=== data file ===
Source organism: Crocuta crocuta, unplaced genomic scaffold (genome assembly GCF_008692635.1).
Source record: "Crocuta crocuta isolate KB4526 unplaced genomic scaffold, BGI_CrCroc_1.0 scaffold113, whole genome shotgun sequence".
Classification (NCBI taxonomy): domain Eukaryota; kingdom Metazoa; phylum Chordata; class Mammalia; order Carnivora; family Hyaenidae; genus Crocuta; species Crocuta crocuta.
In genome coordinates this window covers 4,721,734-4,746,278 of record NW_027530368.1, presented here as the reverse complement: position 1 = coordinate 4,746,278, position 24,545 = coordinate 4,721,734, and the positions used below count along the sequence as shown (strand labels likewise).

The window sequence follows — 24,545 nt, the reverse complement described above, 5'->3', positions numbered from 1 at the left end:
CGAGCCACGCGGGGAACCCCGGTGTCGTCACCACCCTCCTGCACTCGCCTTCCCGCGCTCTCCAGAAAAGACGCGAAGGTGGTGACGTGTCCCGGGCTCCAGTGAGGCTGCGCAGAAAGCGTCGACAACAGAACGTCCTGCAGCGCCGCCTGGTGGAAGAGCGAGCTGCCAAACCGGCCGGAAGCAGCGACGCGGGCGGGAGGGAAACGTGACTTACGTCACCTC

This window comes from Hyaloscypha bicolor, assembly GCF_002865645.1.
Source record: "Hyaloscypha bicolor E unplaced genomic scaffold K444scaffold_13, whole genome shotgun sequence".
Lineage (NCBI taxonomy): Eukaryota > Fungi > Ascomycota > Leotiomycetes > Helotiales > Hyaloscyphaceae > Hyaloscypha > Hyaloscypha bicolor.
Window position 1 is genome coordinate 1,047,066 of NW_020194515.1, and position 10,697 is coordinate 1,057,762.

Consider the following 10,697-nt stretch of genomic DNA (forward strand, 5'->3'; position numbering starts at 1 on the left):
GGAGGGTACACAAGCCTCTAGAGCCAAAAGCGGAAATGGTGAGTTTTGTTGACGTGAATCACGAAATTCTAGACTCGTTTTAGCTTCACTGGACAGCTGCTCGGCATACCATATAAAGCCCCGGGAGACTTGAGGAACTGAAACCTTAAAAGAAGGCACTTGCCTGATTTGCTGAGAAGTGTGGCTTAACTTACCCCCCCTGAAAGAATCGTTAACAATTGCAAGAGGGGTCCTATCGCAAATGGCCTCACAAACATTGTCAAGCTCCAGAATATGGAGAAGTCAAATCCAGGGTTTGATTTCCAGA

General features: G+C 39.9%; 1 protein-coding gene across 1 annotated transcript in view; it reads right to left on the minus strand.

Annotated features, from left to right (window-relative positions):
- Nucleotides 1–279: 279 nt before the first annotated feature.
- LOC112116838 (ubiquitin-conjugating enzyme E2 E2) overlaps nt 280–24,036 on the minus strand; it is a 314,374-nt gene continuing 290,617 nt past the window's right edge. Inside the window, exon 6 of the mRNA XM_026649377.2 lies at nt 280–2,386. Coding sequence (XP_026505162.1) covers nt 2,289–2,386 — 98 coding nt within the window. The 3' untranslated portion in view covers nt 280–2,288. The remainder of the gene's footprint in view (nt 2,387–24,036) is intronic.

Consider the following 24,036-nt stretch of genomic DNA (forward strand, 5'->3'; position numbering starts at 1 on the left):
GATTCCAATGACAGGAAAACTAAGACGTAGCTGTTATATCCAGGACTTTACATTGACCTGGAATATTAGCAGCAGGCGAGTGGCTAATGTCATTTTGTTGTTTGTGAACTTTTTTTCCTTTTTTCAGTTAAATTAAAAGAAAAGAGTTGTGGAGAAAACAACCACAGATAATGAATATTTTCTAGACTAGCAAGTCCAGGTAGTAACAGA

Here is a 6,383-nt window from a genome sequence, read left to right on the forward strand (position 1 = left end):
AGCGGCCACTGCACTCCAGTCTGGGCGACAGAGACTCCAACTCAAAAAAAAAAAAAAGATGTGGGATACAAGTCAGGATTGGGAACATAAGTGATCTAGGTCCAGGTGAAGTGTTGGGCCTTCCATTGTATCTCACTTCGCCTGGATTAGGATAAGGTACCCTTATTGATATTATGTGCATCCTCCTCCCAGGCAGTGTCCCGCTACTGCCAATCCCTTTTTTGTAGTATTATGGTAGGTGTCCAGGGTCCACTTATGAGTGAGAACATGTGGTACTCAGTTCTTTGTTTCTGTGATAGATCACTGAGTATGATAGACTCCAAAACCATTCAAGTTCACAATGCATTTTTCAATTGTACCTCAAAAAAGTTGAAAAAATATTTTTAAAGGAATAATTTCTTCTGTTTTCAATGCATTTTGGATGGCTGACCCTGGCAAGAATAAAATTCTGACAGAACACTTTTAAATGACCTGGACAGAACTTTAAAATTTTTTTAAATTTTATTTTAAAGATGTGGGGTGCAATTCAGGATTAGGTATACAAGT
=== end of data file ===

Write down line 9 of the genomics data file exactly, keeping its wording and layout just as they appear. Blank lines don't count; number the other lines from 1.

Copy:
Lineage (NCBI taxonomy): Eukaryota > Fungi > Ascomycota > Leotiomycetes > Helotiales > Hyaloscyphaceae > Hyaloscypha > Hyaloscypha bicolor.